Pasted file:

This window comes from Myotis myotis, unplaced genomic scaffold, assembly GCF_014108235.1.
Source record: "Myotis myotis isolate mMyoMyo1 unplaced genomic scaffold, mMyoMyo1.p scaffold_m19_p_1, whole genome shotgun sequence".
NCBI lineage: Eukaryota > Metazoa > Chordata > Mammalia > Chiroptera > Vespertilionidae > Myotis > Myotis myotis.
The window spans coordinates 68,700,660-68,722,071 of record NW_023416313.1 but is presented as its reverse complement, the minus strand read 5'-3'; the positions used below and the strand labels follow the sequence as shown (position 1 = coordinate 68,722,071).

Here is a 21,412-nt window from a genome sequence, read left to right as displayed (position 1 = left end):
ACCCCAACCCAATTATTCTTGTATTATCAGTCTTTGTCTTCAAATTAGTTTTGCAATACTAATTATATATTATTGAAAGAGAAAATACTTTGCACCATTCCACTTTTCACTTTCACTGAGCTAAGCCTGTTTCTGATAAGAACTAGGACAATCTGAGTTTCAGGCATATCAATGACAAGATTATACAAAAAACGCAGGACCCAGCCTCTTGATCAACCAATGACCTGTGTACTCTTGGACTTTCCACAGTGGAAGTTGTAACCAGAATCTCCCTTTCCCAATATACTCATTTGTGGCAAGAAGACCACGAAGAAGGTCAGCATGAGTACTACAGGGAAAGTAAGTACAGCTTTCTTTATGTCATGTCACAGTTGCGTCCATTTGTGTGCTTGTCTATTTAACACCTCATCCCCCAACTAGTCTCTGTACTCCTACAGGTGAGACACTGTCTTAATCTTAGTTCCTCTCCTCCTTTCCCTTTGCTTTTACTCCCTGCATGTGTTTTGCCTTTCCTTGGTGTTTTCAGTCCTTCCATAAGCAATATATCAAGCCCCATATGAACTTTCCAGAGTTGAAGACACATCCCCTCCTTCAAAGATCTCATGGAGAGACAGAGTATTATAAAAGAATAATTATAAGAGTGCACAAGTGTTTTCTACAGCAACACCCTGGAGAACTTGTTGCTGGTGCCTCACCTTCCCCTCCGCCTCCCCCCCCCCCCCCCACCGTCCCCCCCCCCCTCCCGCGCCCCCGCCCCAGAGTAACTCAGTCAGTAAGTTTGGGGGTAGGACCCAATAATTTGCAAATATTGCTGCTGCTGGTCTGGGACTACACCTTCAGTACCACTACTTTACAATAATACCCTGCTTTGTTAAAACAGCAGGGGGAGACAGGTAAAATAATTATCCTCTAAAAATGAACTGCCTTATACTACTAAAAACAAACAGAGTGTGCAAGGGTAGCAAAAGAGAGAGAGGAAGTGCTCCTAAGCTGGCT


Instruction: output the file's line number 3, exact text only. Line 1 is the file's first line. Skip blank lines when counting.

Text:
NCBI lineage: Eukaryota > Metazoa > Chordata > Mammalia > Chiroptera > Vespertilionidae > Myotis > Myotis myotis.